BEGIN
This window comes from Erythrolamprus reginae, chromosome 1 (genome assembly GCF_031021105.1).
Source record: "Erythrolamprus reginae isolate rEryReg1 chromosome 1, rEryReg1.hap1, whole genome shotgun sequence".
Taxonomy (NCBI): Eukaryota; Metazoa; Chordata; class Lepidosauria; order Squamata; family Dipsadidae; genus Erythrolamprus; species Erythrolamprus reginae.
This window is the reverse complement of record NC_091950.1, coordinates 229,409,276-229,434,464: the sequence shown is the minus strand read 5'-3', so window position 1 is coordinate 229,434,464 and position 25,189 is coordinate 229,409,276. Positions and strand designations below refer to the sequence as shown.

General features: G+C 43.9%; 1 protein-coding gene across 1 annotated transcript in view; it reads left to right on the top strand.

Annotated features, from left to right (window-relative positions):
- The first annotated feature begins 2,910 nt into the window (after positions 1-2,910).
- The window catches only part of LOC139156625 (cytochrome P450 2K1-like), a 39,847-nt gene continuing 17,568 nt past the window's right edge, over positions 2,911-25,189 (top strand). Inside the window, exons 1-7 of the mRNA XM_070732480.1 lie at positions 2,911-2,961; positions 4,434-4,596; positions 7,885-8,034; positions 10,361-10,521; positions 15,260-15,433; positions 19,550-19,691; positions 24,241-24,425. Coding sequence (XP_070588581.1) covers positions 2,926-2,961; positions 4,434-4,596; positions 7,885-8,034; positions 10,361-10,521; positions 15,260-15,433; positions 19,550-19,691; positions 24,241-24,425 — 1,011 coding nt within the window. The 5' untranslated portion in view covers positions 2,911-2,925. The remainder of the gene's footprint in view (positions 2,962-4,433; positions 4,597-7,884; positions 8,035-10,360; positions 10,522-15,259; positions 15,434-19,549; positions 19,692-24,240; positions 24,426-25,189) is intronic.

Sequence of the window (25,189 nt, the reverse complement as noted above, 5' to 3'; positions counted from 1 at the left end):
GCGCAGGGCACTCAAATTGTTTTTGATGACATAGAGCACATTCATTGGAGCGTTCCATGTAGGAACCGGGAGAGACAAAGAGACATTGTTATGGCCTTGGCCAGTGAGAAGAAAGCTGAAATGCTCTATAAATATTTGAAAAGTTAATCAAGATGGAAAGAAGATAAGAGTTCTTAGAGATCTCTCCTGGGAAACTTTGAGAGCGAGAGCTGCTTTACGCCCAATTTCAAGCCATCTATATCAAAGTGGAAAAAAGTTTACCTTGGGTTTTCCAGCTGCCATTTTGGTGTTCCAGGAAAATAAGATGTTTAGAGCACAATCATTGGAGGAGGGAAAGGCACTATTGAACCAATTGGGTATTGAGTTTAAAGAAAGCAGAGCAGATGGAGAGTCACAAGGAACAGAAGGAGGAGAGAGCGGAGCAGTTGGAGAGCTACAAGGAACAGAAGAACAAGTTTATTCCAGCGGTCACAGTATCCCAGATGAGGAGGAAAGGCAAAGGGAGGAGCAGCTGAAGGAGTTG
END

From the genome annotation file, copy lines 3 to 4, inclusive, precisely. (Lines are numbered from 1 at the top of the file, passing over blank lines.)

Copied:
Taxonomy (NCBI): Eukaryota; Metazoa; Chordata; class Lepidosauria; order Squamata; family Dipsadidae; genus Erythrolamprus; species Erythrolamprus reginae.
This window is the reverse complement of record NC_091950.1, coordinates 229,409,276-229,434,464: the sequence shown is the minus strand read 5'-3', so window position 1 is coordinate 229,434,464 and position 25,189 is coordinate 229,409,276. Positions and strand designations below refer to the sequence as shown.